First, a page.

Or, did you sit a laptop there and it got hot? Heat induced drying and shrinking in the center of the top will do that.
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post #10 of 15 Old 03-28-2020, 08:13 AM Thread Starter
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The base of the table runs perpendicular to the split. Screws hold the top to the base about 14" from the end of the table. It just seems odd that it happened about 8 months after it was finished. No laptop.
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post #11 of 15 Old 03-28-2020, 08:48 AM
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Shrinkage ,bad joint glue failure, etc. It could be anything.


Squeezed too much glue out. How many times has that been discussed. ..maybe too little was used.

I have a desk down stairs where the board separated all the way down .. reason? Bread board ends.

I have had really good results with bread board ends , just got caught on this project...

Last edited by Rebelwork; 03-28-2020 at 08:54 AM.
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post #12 of 15 Old 03-28-2020, 08:58 AM
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Quote:
Originally Posted by Wooden Art View Post
The base of the table runs perpendicular to the split. Screws hold the top to the base about 14" from the end of the table. It just seems odd that it happened about 8 months after it was finished. No laptop.

It isn’t odd that it split during the winter, consider you built it during the summer months when the humidity was higher. That the way it works. Summer, the wood swells, winter, it dries out. That is why you need to attach the top in a way that allows the wood to move. Screwing the top to the base will not allow that to happen.

The split will close this summer if you leave it alone, although that doesn’t help to glue it back together. Unscrew the top from the base and attach it the right way. It seems strange that you would research breadboard ends and attach them in a manner that would allow for seasonal changes, but not attach the top to the base to allow for the same.
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post #13 of 15 Old 05-11-2020, 07:30 AM
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Personally. I would leave it. It's part of the patina. It' s part of the character. It reminds me of I don't have full control in this life! GRIN! Wood movement can be unpredictable.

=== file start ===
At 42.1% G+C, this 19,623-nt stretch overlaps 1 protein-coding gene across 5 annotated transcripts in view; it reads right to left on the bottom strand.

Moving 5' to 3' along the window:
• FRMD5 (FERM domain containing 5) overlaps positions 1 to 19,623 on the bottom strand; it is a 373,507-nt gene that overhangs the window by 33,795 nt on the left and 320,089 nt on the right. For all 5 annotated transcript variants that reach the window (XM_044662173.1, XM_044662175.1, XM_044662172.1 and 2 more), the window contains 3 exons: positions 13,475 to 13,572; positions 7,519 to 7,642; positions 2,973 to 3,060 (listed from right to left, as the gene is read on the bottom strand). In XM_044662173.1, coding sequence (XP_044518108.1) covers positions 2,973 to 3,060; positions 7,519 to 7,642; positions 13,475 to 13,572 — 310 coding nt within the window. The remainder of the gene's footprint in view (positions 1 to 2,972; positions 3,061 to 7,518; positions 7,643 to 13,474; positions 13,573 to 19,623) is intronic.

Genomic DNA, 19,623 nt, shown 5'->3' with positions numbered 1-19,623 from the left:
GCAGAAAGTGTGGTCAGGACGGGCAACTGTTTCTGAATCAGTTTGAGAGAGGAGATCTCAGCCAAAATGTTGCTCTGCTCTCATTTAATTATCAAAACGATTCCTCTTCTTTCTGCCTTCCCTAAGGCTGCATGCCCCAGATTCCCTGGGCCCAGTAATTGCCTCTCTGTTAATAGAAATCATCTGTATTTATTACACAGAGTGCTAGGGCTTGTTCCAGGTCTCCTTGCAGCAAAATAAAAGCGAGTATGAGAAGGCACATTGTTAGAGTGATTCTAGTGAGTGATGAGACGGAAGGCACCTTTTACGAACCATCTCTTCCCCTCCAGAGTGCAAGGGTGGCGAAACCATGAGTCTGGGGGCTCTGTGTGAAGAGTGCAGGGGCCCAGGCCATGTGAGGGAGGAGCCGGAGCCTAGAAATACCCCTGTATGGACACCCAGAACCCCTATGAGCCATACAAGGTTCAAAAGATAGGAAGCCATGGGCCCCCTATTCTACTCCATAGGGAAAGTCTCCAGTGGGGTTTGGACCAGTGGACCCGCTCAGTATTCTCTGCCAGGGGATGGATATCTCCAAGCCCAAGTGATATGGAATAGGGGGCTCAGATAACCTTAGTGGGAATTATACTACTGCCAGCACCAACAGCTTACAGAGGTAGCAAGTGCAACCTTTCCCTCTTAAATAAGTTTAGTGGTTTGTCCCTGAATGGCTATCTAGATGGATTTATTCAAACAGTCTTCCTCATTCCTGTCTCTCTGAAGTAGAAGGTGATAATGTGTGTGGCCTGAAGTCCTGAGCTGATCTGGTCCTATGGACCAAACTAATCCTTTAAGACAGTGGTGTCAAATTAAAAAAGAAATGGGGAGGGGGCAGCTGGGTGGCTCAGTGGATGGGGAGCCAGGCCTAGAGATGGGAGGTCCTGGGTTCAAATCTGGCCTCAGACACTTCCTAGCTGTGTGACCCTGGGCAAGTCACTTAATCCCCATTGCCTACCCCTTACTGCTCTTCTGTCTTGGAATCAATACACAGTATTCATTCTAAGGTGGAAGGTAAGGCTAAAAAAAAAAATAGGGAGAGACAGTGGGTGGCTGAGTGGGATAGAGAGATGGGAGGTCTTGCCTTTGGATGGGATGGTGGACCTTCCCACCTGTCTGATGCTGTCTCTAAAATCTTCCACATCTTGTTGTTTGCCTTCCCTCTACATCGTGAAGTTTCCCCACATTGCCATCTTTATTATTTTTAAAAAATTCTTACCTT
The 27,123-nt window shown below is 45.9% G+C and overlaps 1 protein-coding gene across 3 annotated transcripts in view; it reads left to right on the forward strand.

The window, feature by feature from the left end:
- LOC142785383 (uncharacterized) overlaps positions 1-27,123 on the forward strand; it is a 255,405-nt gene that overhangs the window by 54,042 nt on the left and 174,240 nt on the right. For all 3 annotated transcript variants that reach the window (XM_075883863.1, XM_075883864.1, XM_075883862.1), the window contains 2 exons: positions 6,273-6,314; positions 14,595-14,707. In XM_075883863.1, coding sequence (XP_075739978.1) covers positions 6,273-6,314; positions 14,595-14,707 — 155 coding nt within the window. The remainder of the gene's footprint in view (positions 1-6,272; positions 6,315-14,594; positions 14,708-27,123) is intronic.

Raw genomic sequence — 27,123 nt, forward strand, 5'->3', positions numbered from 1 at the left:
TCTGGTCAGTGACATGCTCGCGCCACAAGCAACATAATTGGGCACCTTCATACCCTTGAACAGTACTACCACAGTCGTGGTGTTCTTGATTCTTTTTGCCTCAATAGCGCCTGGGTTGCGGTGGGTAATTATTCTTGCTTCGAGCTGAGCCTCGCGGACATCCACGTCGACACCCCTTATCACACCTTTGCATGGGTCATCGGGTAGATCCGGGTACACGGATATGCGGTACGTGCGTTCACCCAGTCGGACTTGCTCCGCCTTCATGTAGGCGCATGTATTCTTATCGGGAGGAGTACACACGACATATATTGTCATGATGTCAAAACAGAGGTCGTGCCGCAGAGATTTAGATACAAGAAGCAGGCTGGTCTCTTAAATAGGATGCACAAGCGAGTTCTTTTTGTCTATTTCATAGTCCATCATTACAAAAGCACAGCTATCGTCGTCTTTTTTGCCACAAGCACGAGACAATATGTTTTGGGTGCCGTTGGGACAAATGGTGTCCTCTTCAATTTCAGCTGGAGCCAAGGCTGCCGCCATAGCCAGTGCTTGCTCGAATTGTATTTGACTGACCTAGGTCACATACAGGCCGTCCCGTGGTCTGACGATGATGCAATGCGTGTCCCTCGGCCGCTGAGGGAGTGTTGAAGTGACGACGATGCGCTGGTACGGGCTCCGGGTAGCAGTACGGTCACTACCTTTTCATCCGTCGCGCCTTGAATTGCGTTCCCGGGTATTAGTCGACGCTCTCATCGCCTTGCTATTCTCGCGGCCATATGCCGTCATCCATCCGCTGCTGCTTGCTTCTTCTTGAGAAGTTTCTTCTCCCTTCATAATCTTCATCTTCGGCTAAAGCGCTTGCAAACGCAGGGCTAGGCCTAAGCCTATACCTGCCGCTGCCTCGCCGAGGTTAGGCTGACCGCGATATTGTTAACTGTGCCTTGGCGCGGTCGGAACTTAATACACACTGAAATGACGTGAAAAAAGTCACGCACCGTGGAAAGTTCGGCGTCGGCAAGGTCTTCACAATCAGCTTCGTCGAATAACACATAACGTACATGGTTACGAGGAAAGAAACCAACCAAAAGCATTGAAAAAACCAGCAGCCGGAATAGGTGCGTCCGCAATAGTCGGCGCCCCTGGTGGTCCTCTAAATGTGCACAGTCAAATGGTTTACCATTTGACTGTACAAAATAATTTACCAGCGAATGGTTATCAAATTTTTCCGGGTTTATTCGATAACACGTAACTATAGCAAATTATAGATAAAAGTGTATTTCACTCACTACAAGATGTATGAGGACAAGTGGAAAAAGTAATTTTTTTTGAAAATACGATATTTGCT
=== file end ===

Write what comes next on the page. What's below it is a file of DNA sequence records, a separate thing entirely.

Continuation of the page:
It still looks great!
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post #14 of 15 Old 05-11-2020, 07:41 AM
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It's possible that if the boards were forced closed because of the dowels, and the dowels were not PERFECTLY aligned, the pressure from this misalignment might have been from the dowels fighting back.
With modern adhesives, there is absolutely no need for dowels or biscuits. As for alignment, I can do a much quicker and better job without the aid of them.

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post #15 of 15 Old 05-11-2020, 07:55 AM
where's my table saw?
 
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Things to try ....

See if the gap will close up when you apply moderate clamping pressure. Look underneath to see if the gap goes from top to bottom.
Shine a bright light from underneath and look down from the top to see how open it is and where it is open. Clamp it shut if possible and see how much light you can see from the top. All this is in preparation for this:
https://www.acehardware.com/departme...E&gclsrc=aw.ds
I think the gel would be best^

OR this:
https://www.loctiteproducts.com/en/p...fessional.html


Loosen all the screws underneath before clamping to allow free movement of the pieces. If you used slotted holes on the apron check to see if they have enough travel. If you used "Z" clips, just loosen the screws. Then mask off the gap with painter's tape and flow the S/G into the gap, but have your clamps already in place, but not tightened, because you will need to work quickly. You could work from one end, flowing the S/G in and tightening as you go. Once the

gap is closed, and the glue has had time to cure, remove the clamps slowly and see if the "repair" was successful.... hopefully it was.

The answer to your question will only be as detailed and specific as the question is detailed and specific. Good questions also include a sketch or a photo that illustrates your issue. (:< D)

Last edited by woodnthings; 05-11-2020 at 08:32 AM.